Astigmatism is a very common eye condition that's easily corrected by eyeglasses or contact lenses and on some occasions, surgery.
Astigmatism is caused when your eye is not completely round. Because our bodies are not perfect, astigmatism occurs in nearly everybody to some degree but for some, not to the degree that it causes blurring. Your eye is naturally shaped like a sphere. Under normal circumstances, when light enters the eye, it bends evenly, creating a clear picture on the back of your eye. In a person with astigmatism, their eye is shaped more like a football and light entering the eye is bent more in one direction than the other. This causes only part of the picture to be in focus at any given time. Objects at any distance can appear blurry and wavy. For vision problems due to astigmatism, glasses or contact lenses, and sometimes even vision correction surgery are all possible treatments.
People with undetected astigmatism often have blurred vision which can be associated with fatigue and eyestrain. While these symptoms may not necessarily be the result of astigmatism, you should schedule an eye exam if you are experiencing one or more symptoms.
Our eye doctor can diagnose astigmatism with a thorough eye exam. Astigmatism may occur in combination with other vision problems such as nearsightedness and farsightedness. Because astigmatism gets worse over times, visit our eye doctor whenever you notice changes in your vision.
Treatment of Vision-Related Learning Problems in Children
Vision plays a crucial role throughout childhood and beyond. Yet many parents don’t understand how vision helps their children develop appropriately.
The connection between good vision and success in school is undisputed. Experts say that about 80 percent of what a student learns in school is information that is presented visually. We live in a visual world. So good vision is essential for a student of any age to reach his full potential and find success in the school setting.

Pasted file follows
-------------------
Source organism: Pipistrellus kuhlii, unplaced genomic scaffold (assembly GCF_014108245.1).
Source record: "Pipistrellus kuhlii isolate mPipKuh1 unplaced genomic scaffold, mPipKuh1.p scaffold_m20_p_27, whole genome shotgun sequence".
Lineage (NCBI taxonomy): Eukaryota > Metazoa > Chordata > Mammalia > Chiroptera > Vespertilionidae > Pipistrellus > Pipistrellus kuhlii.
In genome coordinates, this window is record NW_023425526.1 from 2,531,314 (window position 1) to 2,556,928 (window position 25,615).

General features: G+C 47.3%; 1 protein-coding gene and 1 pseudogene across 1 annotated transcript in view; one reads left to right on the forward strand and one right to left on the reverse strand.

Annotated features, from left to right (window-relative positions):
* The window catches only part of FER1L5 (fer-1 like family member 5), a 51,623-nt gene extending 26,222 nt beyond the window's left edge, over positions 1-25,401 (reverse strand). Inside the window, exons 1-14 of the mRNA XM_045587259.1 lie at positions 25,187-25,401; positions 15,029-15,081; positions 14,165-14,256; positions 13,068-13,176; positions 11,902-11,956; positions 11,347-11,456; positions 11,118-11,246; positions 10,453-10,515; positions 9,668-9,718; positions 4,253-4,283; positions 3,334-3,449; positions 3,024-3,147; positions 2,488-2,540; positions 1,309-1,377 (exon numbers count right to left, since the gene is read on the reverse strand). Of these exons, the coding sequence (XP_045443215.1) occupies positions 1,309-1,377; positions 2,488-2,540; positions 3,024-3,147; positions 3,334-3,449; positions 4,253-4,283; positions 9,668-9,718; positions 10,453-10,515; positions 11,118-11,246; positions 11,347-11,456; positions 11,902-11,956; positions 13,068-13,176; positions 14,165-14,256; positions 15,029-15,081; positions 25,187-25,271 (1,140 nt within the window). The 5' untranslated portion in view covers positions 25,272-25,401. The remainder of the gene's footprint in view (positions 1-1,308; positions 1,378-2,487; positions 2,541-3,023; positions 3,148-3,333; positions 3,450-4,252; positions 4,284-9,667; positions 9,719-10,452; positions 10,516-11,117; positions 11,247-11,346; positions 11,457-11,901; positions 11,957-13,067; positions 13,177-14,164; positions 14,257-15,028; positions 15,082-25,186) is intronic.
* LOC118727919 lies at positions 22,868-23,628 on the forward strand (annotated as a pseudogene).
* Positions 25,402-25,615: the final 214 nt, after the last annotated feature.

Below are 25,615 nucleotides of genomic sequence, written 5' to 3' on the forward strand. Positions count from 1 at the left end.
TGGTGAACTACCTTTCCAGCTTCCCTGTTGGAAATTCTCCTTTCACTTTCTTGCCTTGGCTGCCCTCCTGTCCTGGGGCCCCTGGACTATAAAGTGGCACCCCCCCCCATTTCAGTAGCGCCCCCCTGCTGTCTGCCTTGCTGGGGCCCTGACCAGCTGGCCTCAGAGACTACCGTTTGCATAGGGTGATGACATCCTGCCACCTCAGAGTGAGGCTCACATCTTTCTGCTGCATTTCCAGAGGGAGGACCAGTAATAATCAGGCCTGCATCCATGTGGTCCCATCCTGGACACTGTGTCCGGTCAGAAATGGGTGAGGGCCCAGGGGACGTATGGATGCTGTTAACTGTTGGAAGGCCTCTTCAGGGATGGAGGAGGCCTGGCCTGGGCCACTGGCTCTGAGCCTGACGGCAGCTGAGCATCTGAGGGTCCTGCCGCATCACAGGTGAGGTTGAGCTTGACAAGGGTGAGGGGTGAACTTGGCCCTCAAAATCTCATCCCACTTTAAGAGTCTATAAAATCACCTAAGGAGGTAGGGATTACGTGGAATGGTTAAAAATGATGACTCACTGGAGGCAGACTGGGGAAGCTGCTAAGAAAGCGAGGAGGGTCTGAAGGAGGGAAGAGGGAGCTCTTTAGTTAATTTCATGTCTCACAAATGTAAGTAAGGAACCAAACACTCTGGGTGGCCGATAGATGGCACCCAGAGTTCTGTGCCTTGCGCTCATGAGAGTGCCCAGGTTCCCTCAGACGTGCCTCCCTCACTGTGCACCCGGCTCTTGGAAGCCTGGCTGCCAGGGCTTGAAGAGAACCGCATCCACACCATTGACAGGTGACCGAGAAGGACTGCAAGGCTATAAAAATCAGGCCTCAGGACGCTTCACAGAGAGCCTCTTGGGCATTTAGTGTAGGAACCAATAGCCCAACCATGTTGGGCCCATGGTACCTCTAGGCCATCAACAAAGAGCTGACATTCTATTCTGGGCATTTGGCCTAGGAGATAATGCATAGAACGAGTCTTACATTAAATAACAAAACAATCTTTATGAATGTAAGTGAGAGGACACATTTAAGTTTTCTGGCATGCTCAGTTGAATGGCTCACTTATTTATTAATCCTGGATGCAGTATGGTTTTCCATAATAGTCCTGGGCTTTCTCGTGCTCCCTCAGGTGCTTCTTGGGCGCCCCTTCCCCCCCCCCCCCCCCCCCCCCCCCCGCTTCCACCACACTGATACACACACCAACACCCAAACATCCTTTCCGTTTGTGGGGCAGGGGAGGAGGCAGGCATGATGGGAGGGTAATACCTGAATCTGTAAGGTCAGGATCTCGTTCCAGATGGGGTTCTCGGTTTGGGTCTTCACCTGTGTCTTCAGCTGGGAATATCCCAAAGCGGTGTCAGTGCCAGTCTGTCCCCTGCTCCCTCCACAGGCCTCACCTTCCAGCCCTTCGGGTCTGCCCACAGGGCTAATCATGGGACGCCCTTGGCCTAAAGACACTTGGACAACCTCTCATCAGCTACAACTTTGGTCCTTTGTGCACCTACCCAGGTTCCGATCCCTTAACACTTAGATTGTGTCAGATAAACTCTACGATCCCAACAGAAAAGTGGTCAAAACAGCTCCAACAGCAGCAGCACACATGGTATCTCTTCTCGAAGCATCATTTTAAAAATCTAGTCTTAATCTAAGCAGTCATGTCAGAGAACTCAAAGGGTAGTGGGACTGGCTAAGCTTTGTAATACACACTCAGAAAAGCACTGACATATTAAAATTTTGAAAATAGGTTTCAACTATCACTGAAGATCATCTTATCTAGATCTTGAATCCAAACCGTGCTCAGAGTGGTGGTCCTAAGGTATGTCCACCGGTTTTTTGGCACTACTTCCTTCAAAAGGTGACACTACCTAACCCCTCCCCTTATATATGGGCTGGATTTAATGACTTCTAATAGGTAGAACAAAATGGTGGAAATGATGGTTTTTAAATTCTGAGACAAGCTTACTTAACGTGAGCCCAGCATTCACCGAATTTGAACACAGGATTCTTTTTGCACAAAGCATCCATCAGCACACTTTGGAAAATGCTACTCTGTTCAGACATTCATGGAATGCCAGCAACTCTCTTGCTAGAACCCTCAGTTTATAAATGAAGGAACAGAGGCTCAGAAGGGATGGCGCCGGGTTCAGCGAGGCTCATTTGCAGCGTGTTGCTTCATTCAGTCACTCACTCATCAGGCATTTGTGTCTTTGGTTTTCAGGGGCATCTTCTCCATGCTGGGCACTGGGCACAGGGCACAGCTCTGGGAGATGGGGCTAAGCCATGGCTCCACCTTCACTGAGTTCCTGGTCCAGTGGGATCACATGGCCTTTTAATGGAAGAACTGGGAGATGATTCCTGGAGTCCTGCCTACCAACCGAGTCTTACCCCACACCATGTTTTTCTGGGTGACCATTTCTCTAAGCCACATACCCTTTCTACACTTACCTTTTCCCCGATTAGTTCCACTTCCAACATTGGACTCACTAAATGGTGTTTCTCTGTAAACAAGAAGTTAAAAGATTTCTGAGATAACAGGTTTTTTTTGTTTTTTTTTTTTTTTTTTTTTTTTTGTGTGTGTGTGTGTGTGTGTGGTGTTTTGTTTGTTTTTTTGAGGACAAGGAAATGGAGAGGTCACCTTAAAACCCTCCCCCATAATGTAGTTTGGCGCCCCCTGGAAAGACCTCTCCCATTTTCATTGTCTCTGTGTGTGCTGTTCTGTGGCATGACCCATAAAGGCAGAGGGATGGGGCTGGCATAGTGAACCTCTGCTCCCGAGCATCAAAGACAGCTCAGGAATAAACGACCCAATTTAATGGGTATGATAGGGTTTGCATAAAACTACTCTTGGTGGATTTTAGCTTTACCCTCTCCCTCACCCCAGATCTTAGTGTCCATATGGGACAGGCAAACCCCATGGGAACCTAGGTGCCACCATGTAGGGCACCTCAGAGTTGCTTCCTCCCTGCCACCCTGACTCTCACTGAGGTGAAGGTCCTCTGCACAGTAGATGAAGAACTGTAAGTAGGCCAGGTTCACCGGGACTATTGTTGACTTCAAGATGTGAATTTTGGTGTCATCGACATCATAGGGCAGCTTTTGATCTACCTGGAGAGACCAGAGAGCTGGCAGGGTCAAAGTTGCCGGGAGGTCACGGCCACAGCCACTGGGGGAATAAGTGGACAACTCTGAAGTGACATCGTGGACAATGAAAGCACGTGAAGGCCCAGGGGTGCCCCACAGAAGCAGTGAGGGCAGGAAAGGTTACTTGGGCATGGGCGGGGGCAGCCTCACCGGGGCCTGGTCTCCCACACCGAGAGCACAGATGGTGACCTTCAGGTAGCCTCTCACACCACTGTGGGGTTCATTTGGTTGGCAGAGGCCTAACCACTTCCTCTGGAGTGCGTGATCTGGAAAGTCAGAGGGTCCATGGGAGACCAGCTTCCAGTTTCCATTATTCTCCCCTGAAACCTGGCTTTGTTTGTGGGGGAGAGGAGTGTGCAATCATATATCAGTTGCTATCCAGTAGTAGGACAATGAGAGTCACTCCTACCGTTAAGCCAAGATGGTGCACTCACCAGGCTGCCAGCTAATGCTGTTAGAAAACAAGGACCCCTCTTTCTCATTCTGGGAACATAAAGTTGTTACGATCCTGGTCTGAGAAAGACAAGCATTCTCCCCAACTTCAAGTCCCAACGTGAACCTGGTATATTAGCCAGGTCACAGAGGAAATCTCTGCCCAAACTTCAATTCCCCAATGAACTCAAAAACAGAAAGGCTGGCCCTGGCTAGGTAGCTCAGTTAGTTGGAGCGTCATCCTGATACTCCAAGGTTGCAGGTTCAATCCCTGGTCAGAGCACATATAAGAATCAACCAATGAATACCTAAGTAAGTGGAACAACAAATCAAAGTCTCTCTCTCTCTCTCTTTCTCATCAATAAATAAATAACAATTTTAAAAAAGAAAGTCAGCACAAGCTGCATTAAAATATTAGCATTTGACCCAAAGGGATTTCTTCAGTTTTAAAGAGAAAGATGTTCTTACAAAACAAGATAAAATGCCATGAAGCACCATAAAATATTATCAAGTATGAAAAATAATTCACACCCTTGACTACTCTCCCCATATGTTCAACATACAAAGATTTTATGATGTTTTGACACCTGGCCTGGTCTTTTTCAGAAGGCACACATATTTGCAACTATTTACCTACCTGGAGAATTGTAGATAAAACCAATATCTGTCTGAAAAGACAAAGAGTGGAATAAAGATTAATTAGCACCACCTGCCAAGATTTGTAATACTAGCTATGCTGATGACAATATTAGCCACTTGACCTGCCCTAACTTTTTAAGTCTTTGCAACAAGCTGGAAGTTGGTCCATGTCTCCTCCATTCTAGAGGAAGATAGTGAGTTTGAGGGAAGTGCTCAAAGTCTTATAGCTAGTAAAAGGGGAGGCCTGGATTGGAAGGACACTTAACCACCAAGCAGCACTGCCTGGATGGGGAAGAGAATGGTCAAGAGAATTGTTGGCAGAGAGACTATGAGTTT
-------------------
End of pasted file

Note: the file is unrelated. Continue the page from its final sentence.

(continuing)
|If your child is not succeeding in school, ruling out vision problems should be one of your first steps. Our doctors have the skills and expertise to identify if a vision problem is interfering with your child’s ability to access information and participate fully in school and in after-school activities.|
Your child may be nearsighted (can’t see far away objects like a blackboard), farsighted (can see objects that are close such as reading a book) and have an astigmatism (a blurring caused by the eyes inability to focus light appropriately).
Watch for these symptoms in conjunction with school challenges:
- Headaches or eye strain
- Blurred vision or double vision
- Crossed eyes or eyes that appear to move independently of each other
- Dislike or avoidance of reading and close work
- Short attention span during visual tasks
- Turning or tilting the head to use one eye only, or closing or covering one eye
- Placing the head very close to the book or desk when reading or writing
- Excessive blinking or rubbing the eyes
- Losing place while reading, or using a finger as a guide
- Slow reading speed or poor reading comprehension
- Poor eye-hand coordination
Having your student’s eyes checked is fast, easy and can relieve a lot of worry and guess work as you help to have him succeed in school.
- Children's Vision Video
Early professional eye care for children is highly recommended – even before kids start school. Watch this short video to see why.
- Vision Therapy for Children
An individualized program of eye exercises and other methods can treat non-refractive vision problems such as eye alignment and lazy eye.
- Children's Vision – FAQ's
How often should your child's eyes be examined? What's the difference between a school vision screening and a comprehensive eye exam? and more.
- Your Infant's Visual Development
Knowing the expected milestones of your baby's vision development during their first year of life can ensure your child is seeing properly and enjoying their world to the fullest.
- Are Contact Lenses a Good Choice for Kids?
Contact lenses offer advantages in the areas of sports and self-esteem. But when is your child old enough for contacts?
- Learning-Related Vision Problems
The first step is to make sure your child has 20/20 eyesight. But there are other, less obvious learning-related vision issues you should know about as well.
- Controlling Nearsightedness in Children
Certain types of contact lenses and eyeglasses may play a role in slowing the progression of myopia, or nearsightedness.